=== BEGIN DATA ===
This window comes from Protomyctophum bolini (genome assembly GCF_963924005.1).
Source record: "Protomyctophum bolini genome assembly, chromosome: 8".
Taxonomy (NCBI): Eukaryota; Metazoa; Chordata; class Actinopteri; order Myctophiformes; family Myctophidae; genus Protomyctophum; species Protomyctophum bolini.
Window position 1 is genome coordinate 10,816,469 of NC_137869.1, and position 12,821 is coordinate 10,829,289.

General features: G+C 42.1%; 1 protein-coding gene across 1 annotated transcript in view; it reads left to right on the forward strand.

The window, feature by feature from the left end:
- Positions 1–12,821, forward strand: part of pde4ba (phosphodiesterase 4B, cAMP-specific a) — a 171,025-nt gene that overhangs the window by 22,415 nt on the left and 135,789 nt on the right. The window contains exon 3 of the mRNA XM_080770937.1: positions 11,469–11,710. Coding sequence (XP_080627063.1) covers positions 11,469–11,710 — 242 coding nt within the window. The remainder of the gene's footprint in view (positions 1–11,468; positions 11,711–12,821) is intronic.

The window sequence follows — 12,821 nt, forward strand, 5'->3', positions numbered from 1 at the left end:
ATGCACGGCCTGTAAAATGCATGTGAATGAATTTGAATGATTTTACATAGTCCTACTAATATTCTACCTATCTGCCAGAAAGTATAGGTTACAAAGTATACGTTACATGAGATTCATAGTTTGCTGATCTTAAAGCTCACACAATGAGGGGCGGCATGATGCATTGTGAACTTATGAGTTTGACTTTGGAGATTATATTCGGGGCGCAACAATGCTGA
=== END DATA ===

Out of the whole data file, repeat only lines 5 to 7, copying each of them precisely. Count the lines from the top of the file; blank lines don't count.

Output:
General features: G+C 42.1%; 1 protein-coding gene across 1 annotated transcript in view; it reads left to right on the forward strand.

The window, feature by feature from the left end:
- Positions 1–12,821, forward strand: part of pde4ba (phosphodiesterase 4B, cAMP-specific a) — a 171,025-nt gene that overhangs the window by 22,415 nt on the left and 135,789 nt on the right. The window contains exon 3 of the mRNA XM_080770937.1: positions 11,469–11,710. Coding sequence (XP_080627063.1) covers positions 11,469–11,710 — 242 coding nt within the window. The remainder of the gene's footprint in view (positions 1–11,468; positions 11,711–12,821) is intronic.